AntiPolygraph.org makes information about polygraph countermeasures available to the public to provide truthful individuals with an option for protecting themselves against the significant risk of a false positive outcome.

AntiPolygraph.org also e-mailed National Center for Credibility Assessment director William F. Norris and American Polygraph Association president Chuck Slupski seeking comment on Schwartz’s claim that sophisticated polygraph countermeasures can be routinely identified. Neither replied.

It seems to AntiPolygraph.org that if sophisticated polygraph countermeasures truly could be “routinely identified,” as Schwartz claims, that there would have been no need for for Fred Ball to concoct an elaborate scheme to entrap and imprison Chad Dixon, an electrician who taught fewer than 100 people how to pass polygraph tests in his spare time, or to attempt to entrap former police polygraphist Doug Williams, who has been teaching people how to pass polygraph examinations since 1979. Nor would there have been any need for a polygraph watch list of Williams’ customers to be circulated among federal agencies with polygraph programs. Nor would there have been any need for the attempted entrapment of AntiPolygraph.org co-founder George Maschke, evidently by a U.S. government employee or contractor. Nor would the NSA feel the need to target visitors to AntiPolygraph.org.

Indeed, the very existence of Operation Lie Busters makes Schwartz’s claim that sophisticated countermeasures can be routinely identified difficult to believe. Who will polygraph the polygraphers?

Open Letter to Eric Holder Regarding Operation Lie Busters and Polygraph Countermeasures

On Friday, 12 April 2013, AntiPolygraph co-founder George Maschke sent an inquiry to U.S. Attorney General Eric Holder seeking clarification on whether the U.S. Department of Justice considers the learning, using, or teaching of polygraph countermeasures by or to federal employees or applicants for employment is a crime:

Date: Fri, 12 Apr 2013 12:38:55 +0000
From: maschke@antipolygraph.org
To: Attorney General Eric Holder <AskDOJ@usdoj.gov>
Cc: DHS Secretary Janet Napolitano <janet.napolitano@dhs.gov>, “DHS Acting Inspector General Charles K. Edwards” <charles.edwards@dhs.gov>, “CBP Deputy Commissioner Thomas S. Winkowski” <thomas.winkowski@dhs.gov>
Subject: Operation Lie Busters: Is Learning, Using, or Teaching Polygraph Countermeasures a Crime?

Dear Mr. Attorney General:

I’m a co-founder of AntiPolygraph.org, a non-profit, public interest website dedicated to polygraph policy reform. AntiPolygraph.org’s ultimate objective is the elimination of the exemptions to the Employee Polygraph Protection Act of 1988 that deny federal, state, and local government job applicants, employees, and contractors the protections against lie detector “testing” that other Americans have enjoyed for the past quarter century.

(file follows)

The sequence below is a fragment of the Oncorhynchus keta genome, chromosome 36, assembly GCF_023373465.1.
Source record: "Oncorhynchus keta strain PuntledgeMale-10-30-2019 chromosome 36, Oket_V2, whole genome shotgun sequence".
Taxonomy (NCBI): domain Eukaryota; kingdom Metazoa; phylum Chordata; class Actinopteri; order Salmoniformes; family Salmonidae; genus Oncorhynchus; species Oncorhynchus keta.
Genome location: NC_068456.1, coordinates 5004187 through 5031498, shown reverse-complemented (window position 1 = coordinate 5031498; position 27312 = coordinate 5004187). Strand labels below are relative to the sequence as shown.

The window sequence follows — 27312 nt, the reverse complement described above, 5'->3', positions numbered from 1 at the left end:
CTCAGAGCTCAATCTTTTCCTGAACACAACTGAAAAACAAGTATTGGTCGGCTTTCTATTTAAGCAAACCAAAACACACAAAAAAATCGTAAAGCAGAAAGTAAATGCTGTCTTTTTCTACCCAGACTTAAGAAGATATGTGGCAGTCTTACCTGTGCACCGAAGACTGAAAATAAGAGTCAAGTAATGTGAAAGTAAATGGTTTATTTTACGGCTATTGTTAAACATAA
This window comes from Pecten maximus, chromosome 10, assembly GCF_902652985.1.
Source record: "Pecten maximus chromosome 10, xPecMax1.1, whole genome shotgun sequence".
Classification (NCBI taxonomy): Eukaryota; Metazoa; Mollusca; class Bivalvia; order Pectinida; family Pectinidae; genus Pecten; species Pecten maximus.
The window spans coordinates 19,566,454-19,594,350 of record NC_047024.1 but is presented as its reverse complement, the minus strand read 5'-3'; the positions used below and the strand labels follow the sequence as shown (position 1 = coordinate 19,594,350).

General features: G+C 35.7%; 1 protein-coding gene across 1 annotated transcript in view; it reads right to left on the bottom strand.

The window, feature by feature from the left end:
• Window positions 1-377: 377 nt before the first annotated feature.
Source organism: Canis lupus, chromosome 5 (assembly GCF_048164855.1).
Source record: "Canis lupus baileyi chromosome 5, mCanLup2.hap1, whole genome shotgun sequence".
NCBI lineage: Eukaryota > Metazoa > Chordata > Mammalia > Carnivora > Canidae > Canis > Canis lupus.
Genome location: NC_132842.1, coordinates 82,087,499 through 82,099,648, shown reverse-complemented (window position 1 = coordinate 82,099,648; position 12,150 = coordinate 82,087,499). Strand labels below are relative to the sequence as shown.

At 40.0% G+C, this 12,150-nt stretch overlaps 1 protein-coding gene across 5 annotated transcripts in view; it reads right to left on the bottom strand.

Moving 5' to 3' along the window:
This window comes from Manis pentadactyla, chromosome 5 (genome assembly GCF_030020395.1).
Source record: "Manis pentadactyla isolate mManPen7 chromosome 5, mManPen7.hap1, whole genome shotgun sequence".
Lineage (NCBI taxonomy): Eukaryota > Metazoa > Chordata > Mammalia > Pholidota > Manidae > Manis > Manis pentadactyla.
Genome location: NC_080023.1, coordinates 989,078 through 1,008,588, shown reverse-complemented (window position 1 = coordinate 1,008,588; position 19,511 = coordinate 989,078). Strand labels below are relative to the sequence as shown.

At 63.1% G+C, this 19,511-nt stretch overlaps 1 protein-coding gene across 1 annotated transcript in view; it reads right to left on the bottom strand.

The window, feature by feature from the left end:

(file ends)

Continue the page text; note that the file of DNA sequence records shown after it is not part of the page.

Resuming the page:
In 2002, the National Research Council concluded that “[polygraph testing’s] accuracy in distinguishing actual or potential security violators from innocent test takers is insufficient to justify reliance on its use in employee security screening in federal agencies.” In 1997, retired FBI Supervisory Special Agent Dr. Drew Richardson, then a polygraph expert with the Bureau’s Laboratory Division, put it more directly in testimony before a Senate subcommittee: “the diagnostic value of this type of testing is no more than that of astrology or tea-leaf reading.”

Rejecting the science on polygraphy, federal agencies have actually increased their reliance on it over the past decade. Pre-employment polygraph failure rates on the order of 50% or more are the norm among federal agencies with a polygraph requirement, and given polygraphy’s lack of scientific underpinnings, it is inevitable that many honest applicants are being falsely branded as liars by their government and wrongly blacklisted from employment for which they are qualified. Those falsely accused of deception have no meaningful avenue of appeal.

Since 2000, AntiPolygraph.org has made available a free book titled The Lie Behind the Lie Detector (1 mb PDF) providing documentation on polygraph validity (or lack thereof), policy, procedure, and countermeasures. Polygraph countermeasures are techniques that can be used to pass a polygraph whether or not one is telling the truth. While deceptive individuals can use countermeasures to fool the polygraph, truthful persons may also elect to use them to mitigate the high risk of a false positive outcome. AntiPolygraph.org has no desire to help liars beat the polygraph, but we know of no way of making such information available to honest persons with a legitimate need for it without also making it available to everyone. We believe that such speech is protected by the 1st Amendment of the U.S. Constitution.